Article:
Identification and use of major genes controlling quantitative and qualitative traits have always been of great importance in maize breeding. The employment of diploid plants for this purpose is often fraught with difficulties. This is due to the fact that in segregating populations most of the plants exhibit heterosis and are not comparable with homozygous parental lines. To overcome these difficulties, use of maternal haploids has been suggested (Chebotar and Chalyk, 1996). Employment of matroclinal haploids makes genetic analysis much easier and helps in identifying individual major genes controlling these traits.
The objective of the present study was to explore the possibilities of using matroclinal haploids for ascertaining the number of genes controlling plant height by which maize lines 092 and A619 are differentiated. To produce maternal haploids from lines 092 and A619 and from hybrids between these (092 x A619 and A619 x 092), a haploid-inducer line was used. The resulting haploids were examined in the field. The experiments were performed during 1993, 1994 and 1996. In 1993, the environmental conditions during vegetation were favourable: good rainfall was accompanied by moderate air temperatures. The years 1994 and 1996 differed significantly from 1993: they were very hot and dry. In 1993, it was found that a proportion of haploids derived from hybrids were considerably superior in plant height to haploids produced from parental lines. The occurrence of transgressive haploids suggested that parental lines were differentiated by no less than two genes for plant height. The genes of line 092 were arbitrarily designated as A1B1 and those of line A619 as A2B2.
Of interest are transgressive haploids A1B2 and A2B1. These were superior in plant height to parental genotypes A1B1 and A2B2. If the interaction between genes A and B were additive, then transgressive haploids would occur on each side of distribution of haploids derived from parental lines. However, in the segregating population of haploids derived from hybrids no plants were found which would be inferior in height to haploids produced from parental lines. Therefore, genes A and B were assumed to show the additive x additive epistatic interaction.
Applying the method of Powers (1951), theoretical distributions of all the four genotypes in the segregating population - A1B1, A2B2, A1B2, and A2B1 - were calculated. Summing up the frequencies of these genotypes, allowing for the fact that the proportion of each of them in the population was 25%, made it possible to calculate theoretical distributions of haploids derived from the 092 x A619 and A619 x 092 hybrids. Comparison of the observed and expected distributions showed a good agreement between the two, suggesting that lines 092 and A619 are indeed differentiated by two major genes which exhibited epistatic interactions in 1993.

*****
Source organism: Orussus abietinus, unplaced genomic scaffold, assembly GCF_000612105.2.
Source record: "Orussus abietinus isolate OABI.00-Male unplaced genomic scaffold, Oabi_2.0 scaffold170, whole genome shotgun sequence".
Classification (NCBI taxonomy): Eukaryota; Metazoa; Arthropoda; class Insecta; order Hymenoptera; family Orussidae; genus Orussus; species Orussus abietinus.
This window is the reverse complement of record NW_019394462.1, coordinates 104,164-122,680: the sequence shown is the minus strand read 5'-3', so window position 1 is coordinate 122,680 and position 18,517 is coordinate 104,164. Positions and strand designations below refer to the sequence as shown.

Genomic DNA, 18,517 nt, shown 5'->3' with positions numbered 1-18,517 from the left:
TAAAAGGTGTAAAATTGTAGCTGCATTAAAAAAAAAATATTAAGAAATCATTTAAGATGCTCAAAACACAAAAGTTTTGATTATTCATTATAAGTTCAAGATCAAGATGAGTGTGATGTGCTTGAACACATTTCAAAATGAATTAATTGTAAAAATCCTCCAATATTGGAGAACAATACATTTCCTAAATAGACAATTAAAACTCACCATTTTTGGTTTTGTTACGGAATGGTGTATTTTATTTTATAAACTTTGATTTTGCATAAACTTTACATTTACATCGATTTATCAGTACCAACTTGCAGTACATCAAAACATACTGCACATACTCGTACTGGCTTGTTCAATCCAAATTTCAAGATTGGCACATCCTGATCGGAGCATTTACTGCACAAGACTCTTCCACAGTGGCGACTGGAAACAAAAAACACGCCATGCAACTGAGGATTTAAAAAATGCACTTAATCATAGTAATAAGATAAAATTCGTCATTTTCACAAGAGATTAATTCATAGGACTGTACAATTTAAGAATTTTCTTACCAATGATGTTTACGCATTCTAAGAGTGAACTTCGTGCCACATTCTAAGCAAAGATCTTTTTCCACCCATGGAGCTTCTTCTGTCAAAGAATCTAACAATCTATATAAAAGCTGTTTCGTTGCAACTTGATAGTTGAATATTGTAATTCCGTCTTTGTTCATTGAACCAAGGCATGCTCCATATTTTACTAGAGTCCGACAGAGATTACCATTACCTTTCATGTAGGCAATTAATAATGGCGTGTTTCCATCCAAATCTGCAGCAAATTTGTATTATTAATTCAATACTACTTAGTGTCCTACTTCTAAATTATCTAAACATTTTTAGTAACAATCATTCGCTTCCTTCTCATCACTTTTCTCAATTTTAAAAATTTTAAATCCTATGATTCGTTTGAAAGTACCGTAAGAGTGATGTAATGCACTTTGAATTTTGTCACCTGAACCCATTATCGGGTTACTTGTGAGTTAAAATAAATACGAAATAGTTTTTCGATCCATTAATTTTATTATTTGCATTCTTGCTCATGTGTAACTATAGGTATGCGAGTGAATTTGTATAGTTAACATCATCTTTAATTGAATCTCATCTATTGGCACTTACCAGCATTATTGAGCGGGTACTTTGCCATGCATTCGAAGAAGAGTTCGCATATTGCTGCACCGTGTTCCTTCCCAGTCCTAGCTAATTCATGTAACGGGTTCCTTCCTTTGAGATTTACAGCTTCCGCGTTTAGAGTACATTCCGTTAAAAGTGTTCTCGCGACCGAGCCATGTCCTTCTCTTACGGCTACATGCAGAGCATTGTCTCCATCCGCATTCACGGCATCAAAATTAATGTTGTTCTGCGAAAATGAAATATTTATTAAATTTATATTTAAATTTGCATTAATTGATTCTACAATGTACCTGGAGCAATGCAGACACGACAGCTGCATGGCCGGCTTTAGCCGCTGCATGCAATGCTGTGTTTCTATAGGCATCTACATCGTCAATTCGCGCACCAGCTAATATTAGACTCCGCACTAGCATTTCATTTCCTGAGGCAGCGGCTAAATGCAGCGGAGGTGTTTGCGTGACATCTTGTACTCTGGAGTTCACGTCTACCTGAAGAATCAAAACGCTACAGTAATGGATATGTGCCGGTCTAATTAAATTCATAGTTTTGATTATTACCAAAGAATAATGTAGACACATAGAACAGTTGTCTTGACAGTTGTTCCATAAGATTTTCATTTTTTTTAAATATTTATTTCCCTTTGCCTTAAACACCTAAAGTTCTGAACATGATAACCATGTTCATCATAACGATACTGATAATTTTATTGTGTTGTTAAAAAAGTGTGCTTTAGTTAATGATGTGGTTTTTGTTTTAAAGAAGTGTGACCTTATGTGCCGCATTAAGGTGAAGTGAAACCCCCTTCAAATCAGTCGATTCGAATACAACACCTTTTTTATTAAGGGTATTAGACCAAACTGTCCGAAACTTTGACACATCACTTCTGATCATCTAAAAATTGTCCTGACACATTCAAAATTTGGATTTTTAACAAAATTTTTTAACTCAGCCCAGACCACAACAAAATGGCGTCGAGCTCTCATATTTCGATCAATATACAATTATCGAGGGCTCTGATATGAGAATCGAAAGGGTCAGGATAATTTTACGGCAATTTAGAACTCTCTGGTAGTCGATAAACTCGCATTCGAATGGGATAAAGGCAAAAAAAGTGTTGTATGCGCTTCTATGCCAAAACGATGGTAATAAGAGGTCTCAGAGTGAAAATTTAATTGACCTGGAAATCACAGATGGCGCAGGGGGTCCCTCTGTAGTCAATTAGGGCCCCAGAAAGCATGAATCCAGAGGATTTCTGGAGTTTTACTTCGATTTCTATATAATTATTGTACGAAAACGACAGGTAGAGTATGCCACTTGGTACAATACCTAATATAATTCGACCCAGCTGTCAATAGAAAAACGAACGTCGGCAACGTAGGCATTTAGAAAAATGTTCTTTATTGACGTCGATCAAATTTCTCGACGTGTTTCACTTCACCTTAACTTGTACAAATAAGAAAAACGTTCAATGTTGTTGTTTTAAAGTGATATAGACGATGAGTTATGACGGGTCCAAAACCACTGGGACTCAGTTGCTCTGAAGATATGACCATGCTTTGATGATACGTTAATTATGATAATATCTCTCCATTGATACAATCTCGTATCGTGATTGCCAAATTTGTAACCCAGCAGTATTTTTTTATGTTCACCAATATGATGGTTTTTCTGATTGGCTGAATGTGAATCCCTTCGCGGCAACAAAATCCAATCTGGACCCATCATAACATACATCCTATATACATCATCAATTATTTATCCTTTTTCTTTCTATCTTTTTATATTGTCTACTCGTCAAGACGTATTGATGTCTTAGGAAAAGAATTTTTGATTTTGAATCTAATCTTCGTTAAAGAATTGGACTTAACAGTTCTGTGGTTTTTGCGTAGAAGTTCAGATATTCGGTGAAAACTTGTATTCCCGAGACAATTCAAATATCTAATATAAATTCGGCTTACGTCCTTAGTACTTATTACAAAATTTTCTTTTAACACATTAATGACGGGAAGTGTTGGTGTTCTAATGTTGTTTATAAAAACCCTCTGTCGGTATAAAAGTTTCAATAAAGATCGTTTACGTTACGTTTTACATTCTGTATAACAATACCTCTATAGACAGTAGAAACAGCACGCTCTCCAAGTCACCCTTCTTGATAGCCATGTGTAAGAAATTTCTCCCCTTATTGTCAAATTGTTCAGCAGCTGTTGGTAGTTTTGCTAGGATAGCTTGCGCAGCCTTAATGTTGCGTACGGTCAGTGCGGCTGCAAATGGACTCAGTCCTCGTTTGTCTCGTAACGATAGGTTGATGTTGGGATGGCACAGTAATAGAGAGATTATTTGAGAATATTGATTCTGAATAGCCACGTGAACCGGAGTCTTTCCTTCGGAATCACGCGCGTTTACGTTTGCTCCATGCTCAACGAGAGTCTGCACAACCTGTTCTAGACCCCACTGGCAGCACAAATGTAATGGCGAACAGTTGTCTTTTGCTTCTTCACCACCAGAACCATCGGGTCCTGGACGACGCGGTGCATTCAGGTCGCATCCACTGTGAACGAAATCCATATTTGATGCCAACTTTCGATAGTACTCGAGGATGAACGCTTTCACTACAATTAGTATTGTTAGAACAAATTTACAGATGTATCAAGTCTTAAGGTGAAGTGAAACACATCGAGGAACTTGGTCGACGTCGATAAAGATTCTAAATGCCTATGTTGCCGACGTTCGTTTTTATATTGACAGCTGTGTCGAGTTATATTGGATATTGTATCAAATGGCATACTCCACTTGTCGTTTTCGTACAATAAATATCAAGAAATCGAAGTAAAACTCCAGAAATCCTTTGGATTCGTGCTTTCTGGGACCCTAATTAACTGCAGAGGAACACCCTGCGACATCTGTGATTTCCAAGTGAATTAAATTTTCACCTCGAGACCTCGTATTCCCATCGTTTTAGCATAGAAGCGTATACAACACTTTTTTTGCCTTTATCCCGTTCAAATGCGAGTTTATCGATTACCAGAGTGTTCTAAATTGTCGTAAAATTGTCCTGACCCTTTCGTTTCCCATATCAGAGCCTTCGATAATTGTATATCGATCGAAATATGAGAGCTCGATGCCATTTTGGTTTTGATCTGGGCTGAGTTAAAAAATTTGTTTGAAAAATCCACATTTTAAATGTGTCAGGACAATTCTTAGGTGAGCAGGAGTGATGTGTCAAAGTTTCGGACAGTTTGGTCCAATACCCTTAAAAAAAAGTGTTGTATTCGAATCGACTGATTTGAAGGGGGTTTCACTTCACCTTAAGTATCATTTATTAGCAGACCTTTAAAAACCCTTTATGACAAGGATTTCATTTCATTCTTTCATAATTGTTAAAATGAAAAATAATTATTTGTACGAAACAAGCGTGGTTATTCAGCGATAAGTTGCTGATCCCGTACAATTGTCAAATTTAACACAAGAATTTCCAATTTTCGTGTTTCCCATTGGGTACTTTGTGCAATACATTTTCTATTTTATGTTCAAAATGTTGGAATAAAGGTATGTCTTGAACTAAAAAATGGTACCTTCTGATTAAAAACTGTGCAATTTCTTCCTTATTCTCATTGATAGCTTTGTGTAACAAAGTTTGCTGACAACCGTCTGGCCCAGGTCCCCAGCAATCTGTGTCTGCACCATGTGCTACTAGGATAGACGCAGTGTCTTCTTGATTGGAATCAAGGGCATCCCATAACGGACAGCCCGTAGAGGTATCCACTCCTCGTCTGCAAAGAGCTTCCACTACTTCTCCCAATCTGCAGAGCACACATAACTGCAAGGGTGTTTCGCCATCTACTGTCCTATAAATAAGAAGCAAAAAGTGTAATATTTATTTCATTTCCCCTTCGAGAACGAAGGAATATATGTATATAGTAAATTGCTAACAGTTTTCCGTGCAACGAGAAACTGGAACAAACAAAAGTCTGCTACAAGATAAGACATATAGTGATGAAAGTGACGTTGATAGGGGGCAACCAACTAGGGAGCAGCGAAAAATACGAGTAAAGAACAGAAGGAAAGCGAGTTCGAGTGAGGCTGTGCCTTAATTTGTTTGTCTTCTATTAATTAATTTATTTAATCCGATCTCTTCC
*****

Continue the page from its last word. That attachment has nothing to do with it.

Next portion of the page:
In 1994, lines 092 and A619 were also found to be differentiated by two major genes concerned with plant height. However, the pattern of plant-height distribution of haploids was somewhat different from that in 1993. This altered distribution appears to have resulted from differential drought resistance of transgressive genotypes A1B2 and A2B1. One of the transgressive genotypes (this can be arbitrarily taken to be A1B2) was, as in 1993, superior in plant height to haploids derived from parental lines. However, plants of the other transgressive genotype, A2B1, shifted from the right to the left side of the distribution. It may be suggested that the epistatic interaction of genes A2 and B1 is unstable and that it is lacking completely under adverse environmental conditions. Therefore, selection of genotypes carrying precisely genes A1 and B2 may be of prime importance in maize improvement.
The severe drought of 1994 prevented us from producing enough seed for carrying out an experiment in 1995. The experiment, therefore, was continued in 1996. There was a severe drought again in the first half of the summer in 1996, resulting in the distributions of haploids being virtually the same as in 1994. Parental lines were found to be differentiated by two major genes. Transgressive genotypes A1B2 and A2B1 were distributed nearly symmetrically in relation to the haploids derived from parental lines A1B1 and A2B2. One transgressive genotype, presumably A2B1, exhibited the lowest plant height. Another transgressive genotype, probably A1B2, was on average superior in plant height to the haploids derived from parental lines. The best A1B2 plants were quite appealing as candidates for breeding. They were pollinated with pollen of diploid plants from a synthetic population, SA, which is targeted for improvement.
Unfortunately, we have no possibility to use molecular markers for mapping genes A1 and B2. Collaboration with researchers from other scientific centres will hopefully assist us in solving this problem.
In conclusion, it is hoped that the use of maternal haploids of maize will prove a useful tool in identifying major genes concerned with traits of breeding value.
In our experiment, two major genes were identified which strongly affect
plant height in maize. The number of genes responsible for the trait in
question showed no variation over years according to environmental conditions,
but the gene interaction varied. In the "favourable" year, the genes showed
additive x additive epistatic interaction, whereas the segregation frequency
of haploids observed under severe drought conditions is attributable to
additive gene interactions.
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